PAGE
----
The arrival of capable open-source large language models (LLMs) like MosaicML’s MPT and Meta’s Llama 2 has made it easier for enterprises to explore generative AI to address their business challenges. Yet, adoption of open-source models for commercial applications is still hampered by two key problems:
- First, out-of-the-box LLMs often struggle with domain-specific tasks in business settings, especially if proprietary knowledge, that is not available on the Internet, is required.
- Second, LLMs are, well, large, which make production deployments cumbersome and expensive.
In our recent paper, Sparse Fine-Tuning for Inference Acceleration of Large Language Models, Neural Magic and the Institute of Science and Technology Austria (ISTA) collaborated to explore how fine-tuning and sparsity can come together to address these issues, to enable accurate models that can be deployed on CPUs.
In our experiment, we studied MPT-7B and the GSM8k dataset.
GSM8k is a dataset of high-quality and diverse grade school math problems that is extremely challenging for LLMs. For instance, in zero-shot mode, the base MPT-7B model completely fails with an accuracy of 0%. While accuracy on grade school math is not a particularly interesting application, GSM is an example of a common problem organizations encounter when they try to adopt LLMs for business applications: the base LLMs often do not know how to solve specialized tasks.
Question: Natalia sold clips to 48 of her friends in April, and then she sold half as many clips in May. How many clips did Natalia sell altogether in April and May? Answer: Natalia sold 48/2 = <<48/2=24>>24 clips in May. Natalia sold 48+24 = <<48+24=72>>72 clips altogether in April and May. #### 72
A training example in GSM8k. The task requires multi-step reasoning.
Training LLMs consists of two steps. First, the model is pre-trained on a very large corpus of text (typically >1T tokens). Then, the model is adapted for downstream use by continuing training with a much smaller high quality, curated dataset. This second step is called fine-tuning.
Fine-tuning is useful for two main reasons:
- It can teach the model how to respond to input (often called instruction tuning).
- It can teach the model new information (often called domain adaptation).
In the case of GSM (as well as for many business use cases), domain adaptation is valuable as the baseline model does not know how to solve the problem. By fine-tuning MPT-7B for two epochs on GSM, which contains just ~7k examples, we can dramatically improve the test set accuracy:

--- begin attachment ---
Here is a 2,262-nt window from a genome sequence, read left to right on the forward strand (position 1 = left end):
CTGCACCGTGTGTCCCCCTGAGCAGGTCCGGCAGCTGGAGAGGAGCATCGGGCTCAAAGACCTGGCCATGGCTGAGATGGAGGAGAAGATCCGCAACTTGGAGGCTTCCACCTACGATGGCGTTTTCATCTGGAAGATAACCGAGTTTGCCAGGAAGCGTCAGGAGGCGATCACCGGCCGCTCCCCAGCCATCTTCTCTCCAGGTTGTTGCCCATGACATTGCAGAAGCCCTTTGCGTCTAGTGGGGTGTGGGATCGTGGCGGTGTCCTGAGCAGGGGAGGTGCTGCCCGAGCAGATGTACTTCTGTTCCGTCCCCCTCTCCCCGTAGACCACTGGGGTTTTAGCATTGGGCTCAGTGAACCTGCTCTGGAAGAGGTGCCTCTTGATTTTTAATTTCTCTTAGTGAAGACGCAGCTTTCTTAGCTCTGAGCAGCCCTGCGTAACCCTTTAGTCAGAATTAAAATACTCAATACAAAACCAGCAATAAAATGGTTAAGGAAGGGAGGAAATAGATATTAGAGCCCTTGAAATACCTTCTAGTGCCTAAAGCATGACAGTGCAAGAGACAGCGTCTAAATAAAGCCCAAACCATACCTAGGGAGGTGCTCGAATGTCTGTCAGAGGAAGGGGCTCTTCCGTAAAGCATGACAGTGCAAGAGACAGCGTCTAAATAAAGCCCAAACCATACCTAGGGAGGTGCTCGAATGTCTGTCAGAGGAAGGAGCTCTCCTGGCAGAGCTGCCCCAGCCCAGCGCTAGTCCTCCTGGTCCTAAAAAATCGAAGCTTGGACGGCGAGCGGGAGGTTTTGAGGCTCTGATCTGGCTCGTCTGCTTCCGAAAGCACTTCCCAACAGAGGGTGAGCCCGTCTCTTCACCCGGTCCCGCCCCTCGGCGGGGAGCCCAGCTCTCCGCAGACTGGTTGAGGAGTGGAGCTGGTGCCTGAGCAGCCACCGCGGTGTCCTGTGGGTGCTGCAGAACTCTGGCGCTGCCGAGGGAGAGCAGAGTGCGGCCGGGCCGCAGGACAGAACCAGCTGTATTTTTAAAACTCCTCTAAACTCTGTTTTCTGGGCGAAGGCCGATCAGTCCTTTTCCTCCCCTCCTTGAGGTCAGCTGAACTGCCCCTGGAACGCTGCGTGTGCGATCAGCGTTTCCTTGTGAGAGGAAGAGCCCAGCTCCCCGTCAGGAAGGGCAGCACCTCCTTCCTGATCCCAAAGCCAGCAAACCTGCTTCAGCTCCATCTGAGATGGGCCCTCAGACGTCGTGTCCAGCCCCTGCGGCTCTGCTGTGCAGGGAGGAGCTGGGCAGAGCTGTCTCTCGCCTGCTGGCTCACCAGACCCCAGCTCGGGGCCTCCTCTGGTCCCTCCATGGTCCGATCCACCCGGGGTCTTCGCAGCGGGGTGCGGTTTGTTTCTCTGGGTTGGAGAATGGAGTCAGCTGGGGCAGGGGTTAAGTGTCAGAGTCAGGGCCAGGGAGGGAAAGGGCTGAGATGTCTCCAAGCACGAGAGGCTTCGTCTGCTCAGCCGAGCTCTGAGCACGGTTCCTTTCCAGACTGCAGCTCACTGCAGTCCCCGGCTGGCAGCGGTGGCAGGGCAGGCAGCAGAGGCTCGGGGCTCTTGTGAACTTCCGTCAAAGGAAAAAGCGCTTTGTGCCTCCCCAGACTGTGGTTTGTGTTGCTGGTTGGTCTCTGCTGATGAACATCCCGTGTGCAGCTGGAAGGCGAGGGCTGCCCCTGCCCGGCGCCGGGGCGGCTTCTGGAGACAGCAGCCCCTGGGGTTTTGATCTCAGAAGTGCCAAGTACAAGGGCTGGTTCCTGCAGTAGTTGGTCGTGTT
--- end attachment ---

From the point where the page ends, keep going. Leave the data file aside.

While fine-tuning helps to solve the issue of poor accuracy with a base model on GSM8K, the resulting dense model is still cumbersome to deploy, requiring GPUs to reach acceptable performance.
To address this problem, quantization techniques (like GPTQ from ISTA) have been developed to compress weights to 4 bits almost without loss. However, these methods, reach a limit at around 2-3 bits per weight, at which point it is harder to recover accuracy.
Weight sparsity, which consists of pruning individual weights from a neural network by setting them to zero, can be combined with quantization to compress models even more. In the past, Neural Magic has pruned smaller models like BERT to >90% sparsity, but it had not been confirmed whether these techniques can be applied to the scale of LLMs.
DeepSparse: Accelerating Sparse-Quantized LLMs on CPUs
Neural Magic DeepSparse is a CPU inference runtime that implements optimizations to take advantage of sparsity and quantization to accelerate inference performance. DeepSparse supports a large variety of model architectures including CNNs like YOLO and encoder-only transformers like BERT. Over the past several months we have adapted DeepSparse to support the decoder-only architecture used by popular models like Llama 2 and MPT with specialized infrastructure to handle KV-caching and new sparse math kernels targeted at the key operations underlying decoder models.
With DeepSparse, we accelerated the 60% sparse-quantized MPT-7B by ~7x relative to the dense baseline, to reach 26 tokens/second with just 8 CPU cores and 4GB of memory.
In summary, Sparse Fine-Tuning in combination with sparsity-aware inference software, like DeepSparse, unlocks ubiquitous CPU hardware as a deployment target for LLM inference. Using these techniques, businesses can adapt open-source models to their specific in-domain tasks and deploy models using hardware they already own and know how to operate.
This research is an example of our continued commitment and focus on industry-leading LLM optimization. We will continue to expand this research and deliver value to customers and the community through fast CPU inferencing of LLMs run on DeepSparse.
We will launch production support for LLMs across the Neural Magic stack in the coming weeks, along with published benchmarks, example usage, and new models in SparseZoo. Three primary focus areas include:
- Productizing Sparse Fine-Tuning: We are adapting our research code into SparseML to enable external users to apply Sparse Fine-Tuning to their business datasets.
- Expanding model support (to Llama 2): We will apply Sparse Fine-Tuning to other model architectures such as the popular Llama 2.
- Pushing to higher sparsity: We continue to improve our pruning algorithms to reach higher levels of sparsity (and therefore achieve more inference acceleration).
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